The duo behind “That Halloween House on Herder Drive” say they started in hopes of giving the community something to be proud of while giving kids something to look forward too.
Over the past seven years Jackie Steeves and Liam Butler have become known around Sylvan Lake, and even beyond, for their impressive displays and spooky themes built on their front yard.
While they enjoy putting in the effort to be “that house” they say it wasn’t their intention to seek attention when they started.
“They weren’t a lot of things for kids at Halloween here, and because of that a lot of kids were, let’s say causing trouble,” said Butler.
“That’s why we started, to give the community something to be proud of.”
They say they were inspired by “that spooky house” from childhood, the one every kid had in their neighbourhood no matter where they lived.
Butler said the inspiration came from the scared feeling kids have from going to the house, but it always made the best stories.
“You know, that house that scared everyone but everyone had to go, that was what we wanted to be,” said Butler.
The two started fairly simply, says Steeves, adding most of the decorations that first year were from the dollar store.
Now, many of the props, monsters and mannequins are created specifically for them by Butler.
“It is a year-round process,” said Steeves. “Usually we start planning the next year while we are setting up.”
Steeves said inspiration can come from online Halloween communities, a news story or something that was found in the stores.
A creature for the display can take upwards of three weeks to build and the overall setup takes two months.
Steeves and Butler usually work on all the details right up until the big day on Oct. 31.
“We have a group that finds us quite shocking,” said Butler.
“But, we strive to keep it as family and community friendly as possible,” added Steeves.
The spooky feel of the display and walk through is all because of phobias, according to Butler.
The duo wanted to go a different route than some of the more “traditional haunts” and make the scares and spooks more subliminal than jump scares.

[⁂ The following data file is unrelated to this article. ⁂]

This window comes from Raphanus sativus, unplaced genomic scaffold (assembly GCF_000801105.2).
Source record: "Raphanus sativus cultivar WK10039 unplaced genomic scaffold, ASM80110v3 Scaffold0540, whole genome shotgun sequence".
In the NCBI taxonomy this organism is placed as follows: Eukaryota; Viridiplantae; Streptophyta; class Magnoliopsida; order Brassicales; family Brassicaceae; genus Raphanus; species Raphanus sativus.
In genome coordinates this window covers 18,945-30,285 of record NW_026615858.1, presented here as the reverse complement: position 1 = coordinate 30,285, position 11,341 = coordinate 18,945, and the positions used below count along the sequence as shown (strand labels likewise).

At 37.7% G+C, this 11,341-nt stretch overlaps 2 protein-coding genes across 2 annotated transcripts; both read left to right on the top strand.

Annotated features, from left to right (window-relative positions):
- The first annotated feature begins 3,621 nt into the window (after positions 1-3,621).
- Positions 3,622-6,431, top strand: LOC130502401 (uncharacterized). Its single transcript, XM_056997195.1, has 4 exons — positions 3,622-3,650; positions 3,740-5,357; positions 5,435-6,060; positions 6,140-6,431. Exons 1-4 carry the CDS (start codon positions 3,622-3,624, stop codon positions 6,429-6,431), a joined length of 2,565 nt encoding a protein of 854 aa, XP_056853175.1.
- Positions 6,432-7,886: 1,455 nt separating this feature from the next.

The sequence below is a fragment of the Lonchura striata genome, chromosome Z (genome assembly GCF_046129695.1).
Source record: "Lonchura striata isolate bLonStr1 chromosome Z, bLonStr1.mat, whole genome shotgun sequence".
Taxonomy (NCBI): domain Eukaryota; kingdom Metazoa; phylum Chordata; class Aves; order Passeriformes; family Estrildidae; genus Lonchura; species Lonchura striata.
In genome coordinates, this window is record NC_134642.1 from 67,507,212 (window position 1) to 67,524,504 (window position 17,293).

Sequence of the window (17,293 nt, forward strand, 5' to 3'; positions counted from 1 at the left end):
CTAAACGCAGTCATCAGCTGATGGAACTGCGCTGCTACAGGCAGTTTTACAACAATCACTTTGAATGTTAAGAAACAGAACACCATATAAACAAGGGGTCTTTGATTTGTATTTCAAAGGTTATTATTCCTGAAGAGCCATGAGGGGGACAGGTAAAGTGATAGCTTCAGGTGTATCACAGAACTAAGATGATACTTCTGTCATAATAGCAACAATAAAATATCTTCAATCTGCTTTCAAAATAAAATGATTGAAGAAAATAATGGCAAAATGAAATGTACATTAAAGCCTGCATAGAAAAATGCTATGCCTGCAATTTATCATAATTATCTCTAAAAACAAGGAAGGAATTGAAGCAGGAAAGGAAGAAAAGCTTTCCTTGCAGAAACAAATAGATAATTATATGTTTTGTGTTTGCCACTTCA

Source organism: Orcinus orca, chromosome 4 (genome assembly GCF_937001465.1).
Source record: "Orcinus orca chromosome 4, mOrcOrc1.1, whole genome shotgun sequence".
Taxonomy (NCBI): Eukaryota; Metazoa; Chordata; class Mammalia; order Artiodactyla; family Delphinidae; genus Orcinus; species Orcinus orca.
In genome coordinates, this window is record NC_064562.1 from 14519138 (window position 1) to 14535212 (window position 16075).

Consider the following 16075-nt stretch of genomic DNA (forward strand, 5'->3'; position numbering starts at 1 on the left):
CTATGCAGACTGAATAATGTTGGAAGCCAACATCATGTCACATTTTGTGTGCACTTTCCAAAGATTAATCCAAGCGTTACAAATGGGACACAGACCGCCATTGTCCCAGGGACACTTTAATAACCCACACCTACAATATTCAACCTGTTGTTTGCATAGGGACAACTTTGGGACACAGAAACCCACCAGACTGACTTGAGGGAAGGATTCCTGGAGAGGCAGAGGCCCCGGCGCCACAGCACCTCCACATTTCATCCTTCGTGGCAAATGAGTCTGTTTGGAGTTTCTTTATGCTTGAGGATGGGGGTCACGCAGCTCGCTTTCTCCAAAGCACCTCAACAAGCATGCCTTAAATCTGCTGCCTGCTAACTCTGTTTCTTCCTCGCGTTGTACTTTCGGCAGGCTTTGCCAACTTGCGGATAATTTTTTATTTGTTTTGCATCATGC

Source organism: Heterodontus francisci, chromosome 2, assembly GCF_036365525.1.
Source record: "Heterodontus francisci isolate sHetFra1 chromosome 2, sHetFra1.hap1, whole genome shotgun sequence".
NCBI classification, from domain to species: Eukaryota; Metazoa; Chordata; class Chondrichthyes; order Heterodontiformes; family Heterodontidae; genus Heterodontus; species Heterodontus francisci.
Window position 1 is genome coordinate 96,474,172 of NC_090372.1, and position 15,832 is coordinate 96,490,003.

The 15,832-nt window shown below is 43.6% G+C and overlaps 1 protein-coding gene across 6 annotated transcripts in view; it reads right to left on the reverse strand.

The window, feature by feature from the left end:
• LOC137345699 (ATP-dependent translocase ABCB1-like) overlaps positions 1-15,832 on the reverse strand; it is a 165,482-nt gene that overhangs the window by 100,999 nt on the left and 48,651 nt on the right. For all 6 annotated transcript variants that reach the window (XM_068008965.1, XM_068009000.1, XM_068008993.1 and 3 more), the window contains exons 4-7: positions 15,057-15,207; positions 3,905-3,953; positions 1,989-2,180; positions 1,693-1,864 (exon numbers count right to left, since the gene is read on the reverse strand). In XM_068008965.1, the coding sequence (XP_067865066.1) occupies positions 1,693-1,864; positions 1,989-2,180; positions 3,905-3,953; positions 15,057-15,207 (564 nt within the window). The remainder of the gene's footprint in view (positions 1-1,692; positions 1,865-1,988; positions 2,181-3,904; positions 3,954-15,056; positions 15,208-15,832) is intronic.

Which is why they feel the hunt is still considered family and community friendly.
“Because we play on fears, most kids aren’t even phased as they walk through,” said Butler. “It is the older teens and adults who are usually freaked out.”
Steeves said some kids do get scared walking through, but the living mannequins are good about watching the body language of kids to make sure they can walk through “without needing a lifetime of therapy.”
More often than not it is the small details, which are everywhere in the spook house, that wind up scaring older patrons.
“We are subtle in our scares… All that is needed is a simple touch to set someone off,” said Butler.
Since Steeves and Butler first began to put up their display seven years ago, they have noticed the Halloween spirit has spread not only along Herder Drive but in other communities in Sylvan Lake.
Steeves said she has noticed more and more people along Herder decorate for the season and has heard of similar haunts being erected and is thrilled.
“Hardly anyone was doing Halloween when he started… it was dying,” said Steeves. “Now the street has levelled up and we are seeing more around town too.”
The haunted house also works to help a local charity. In years past the house accepted donations to the Sylvan Lake Food Bank.
This year Steeves and Butler have partnered with the charity Moving Forward to New Beginnings.
Chris Ehret uses this charity as a way to help domestic violence victims get out of bad situations.
“We’ll be accepting voluntary donation to New Beginnings and Chris will be there to talk to people as well,” said Steeves.
Children will also receive a treat after braving the haunted house, after all what is trick or treating without a treat.
Treats handed out on Halloween are sponsored by Steeves Trucking. Butler and Steeves expect to see around 1,000 children this year.
“Without the sponsors we wouldn’t be able to do this, that is for sure,” said Steeves.
“We try to do this with no or as little cost as possible, and we just wouldn’t be able to afford the amount of candy we would need,” said Butler.
Children often begin coming to the house as early as 4 p.m. on Halloween and the house has stayed open as late as 11 p.m. for the brave adults.
Steeves and Butler say all are welcome to take a walk through the spook house on Halloween.